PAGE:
April 7th, 2009 by admin

By Adam Aslanian

On this particular day, I was invited out to shoot with none other than Andrew Pastura, Matt Hooker, Tj Giesy, and Grant Roberts (god he’s so hot right now). At first we headed over to the deer creek gap. Hooker started it off with some kickflip attempts, but was constantly bested by the lily pads that kept grabbing the rope from him. Grant was up next and was ever so close to a back big down it, until the cops had other ideas. Busted, as is usually my luck. So, after little debate, we all decided there was plenty of daylight left and headed over to the Sea World gap to see what Andy and Tj could accomplish.

Now the Sea World gap is not a new find in any sense of the word. This spot has been shredded for quite some time now in fact, and was first hit by Russell Brightwell, as immortalized in LaSewer. For me though, this was my first experience with it.  Once we arrived I immediately jumped out of the car and scoped it out. I had seen all the photos of this place so I had a reasonably good idea of what to expect. However, I must say that all the images in the world cannot do this place justice. This gap is gnarly. You start out in a plenty long enough area, and the ollie onto the rail isn’t tough at all, but after that all bets are off. Falling is not really an option. To your right you have a solid bed of rocks, and to your left, you have some gigantic metal contraption that I still don’t know the purpose of. But hey, it sure looks neat in photos. Bottom line, this spot is not for the faint of heart. I mean I definitely wouldn’t recommend going here for your first boardslide behind the winch or anything.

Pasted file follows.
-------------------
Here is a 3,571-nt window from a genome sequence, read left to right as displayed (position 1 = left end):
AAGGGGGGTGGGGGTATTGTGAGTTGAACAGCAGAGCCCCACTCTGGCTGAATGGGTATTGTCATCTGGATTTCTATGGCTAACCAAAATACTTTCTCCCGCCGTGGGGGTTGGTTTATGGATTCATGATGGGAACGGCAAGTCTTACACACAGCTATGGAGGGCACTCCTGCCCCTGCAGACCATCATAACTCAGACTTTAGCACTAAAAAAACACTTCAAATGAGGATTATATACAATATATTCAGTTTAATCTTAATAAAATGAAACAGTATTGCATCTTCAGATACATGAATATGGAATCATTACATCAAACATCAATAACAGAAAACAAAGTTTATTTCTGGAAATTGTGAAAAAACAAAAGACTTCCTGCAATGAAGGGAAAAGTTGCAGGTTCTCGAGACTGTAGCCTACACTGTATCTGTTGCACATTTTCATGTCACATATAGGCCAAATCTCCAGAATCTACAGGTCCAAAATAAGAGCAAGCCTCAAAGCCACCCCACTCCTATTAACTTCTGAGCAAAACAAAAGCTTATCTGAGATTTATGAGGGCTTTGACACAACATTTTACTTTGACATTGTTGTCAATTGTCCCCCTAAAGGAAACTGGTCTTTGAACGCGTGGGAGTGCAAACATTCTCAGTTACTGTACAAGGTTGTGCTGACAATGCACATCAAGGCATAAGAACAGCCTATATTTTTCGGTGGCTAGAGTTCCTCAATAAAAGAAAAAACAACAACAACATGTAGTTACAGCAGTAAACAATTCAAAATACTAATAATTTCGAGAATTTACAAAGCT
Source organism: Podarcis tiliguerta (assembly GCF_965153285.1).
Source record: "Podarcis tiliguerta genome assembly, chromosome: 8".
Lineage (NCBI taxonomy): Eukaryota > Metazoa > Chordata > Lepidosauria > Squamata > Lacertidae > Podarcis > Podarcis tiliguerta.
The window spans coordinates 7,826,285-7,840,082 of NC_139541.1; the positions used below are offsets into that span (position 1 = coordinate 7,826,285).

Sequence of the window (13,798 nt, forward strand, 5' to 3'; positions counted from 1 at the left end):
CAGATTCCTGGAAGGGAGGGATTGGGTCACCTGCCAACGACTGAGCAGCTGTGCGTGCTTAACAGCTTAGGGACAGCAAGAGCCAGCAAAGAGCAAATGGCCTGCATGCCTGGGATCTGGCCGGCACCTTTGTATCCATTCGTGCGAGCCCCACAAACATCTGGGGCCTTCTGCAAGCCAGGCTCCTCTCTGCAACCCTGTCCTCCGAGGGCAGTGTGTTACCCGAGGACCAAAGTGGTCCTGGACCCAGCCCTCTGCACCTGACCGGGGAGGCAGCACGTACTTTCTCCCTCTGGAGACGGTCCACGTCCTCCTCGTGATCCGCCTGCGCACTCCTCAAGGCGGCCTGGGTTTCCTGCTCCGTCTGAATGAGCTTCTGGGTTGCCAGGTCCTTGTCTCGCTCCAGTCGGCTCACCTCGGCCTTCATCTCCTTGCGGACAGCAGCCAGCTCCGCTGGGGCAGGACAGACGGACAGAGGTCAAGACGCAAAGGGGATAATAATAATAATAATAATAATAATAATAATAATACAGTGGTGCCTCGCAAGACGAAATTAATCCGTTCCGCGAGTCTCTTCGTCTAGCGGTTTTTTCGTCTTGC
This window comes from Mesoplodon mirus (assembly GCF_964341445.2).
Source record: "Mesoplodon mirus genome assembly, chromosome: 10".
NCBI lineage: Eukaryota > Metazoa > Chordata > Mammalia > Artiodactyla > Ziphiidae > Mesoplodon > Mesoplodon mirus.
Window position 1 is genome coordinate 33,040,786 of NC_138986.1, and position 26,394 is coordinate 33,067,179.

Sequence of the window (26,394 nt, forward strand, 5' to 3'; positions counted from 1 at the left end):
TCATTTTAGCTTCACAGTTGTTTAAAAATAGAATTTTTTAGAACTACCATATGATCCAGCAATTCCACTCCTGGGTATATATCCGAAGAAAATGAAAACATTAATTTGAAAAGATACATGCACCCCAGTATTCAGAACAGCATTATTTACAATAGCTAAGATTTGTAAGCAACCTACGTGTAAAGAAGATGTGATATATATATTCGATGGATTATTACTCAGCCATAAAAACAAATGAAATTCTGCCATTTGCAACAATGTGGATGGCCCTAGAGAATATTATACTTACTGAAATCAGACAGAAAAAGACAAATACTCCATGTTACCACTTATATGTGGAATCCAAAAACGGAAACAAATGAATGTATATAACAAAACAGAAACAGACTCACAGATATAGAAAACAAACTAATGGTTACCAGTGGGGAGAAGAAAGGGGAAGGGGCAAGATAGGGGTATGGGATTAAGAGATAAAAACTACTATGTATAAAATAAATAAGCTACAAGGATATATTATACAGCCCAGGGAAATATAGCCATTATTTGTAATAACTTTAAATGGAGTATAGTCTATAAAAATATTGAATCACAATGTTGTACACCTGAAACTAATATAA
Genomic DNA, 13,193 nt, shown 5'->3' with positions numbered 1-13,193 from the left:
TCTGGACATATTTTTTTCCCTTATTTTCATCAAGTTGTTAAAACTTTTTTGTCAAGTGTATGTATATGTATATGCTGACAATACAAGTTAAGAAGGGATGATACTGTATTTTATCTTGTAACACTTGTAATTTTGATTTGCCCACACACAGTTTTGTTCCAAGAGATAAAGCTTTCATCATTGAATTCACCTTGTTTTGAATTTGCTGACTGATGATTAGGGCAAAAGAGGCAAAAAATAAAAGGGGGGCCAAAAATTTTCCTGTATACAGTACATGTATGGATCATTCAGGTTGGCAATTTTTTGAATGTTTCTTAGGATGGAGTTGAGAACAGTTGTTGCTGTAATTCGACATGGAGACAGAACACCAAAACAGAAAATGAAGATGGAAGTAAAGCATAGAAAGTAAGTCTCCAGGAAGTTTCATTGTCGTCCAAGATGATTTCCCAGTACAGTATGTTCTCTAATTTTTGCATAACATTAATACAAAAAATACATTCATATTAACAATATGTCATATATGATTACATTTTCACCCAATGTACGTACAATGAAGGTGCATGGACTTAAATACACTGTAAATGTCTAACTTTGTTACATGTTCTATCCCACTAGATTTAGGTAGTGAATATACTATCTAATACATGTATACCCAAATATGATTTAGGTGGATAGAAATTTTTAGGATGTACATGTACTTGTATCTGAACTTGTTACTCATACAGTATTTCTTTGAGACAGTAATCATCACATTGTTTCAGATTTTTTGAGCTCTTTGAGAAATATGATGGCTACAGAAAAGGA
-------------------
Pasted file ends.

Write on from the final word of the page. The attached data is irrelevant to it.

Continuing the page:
All gnarliness aside, the Sea World gap is pretty legit. It’s not too often you find a perfect metal rail to winch that you didn’t even have to construct. If you do ever happen to stumble upon this spot though, just stay out of sight because it’s a pretty easy bust. The Sea World police and their supercharged golf carts are always on the prowl. I found this out first hand once I decided to stand on top of the ledge where everyone could see me. Woops. If it wasn’t for me and my never-ending quest for the perfect angle, who knows what Andrew and Tj would have stuck that day.

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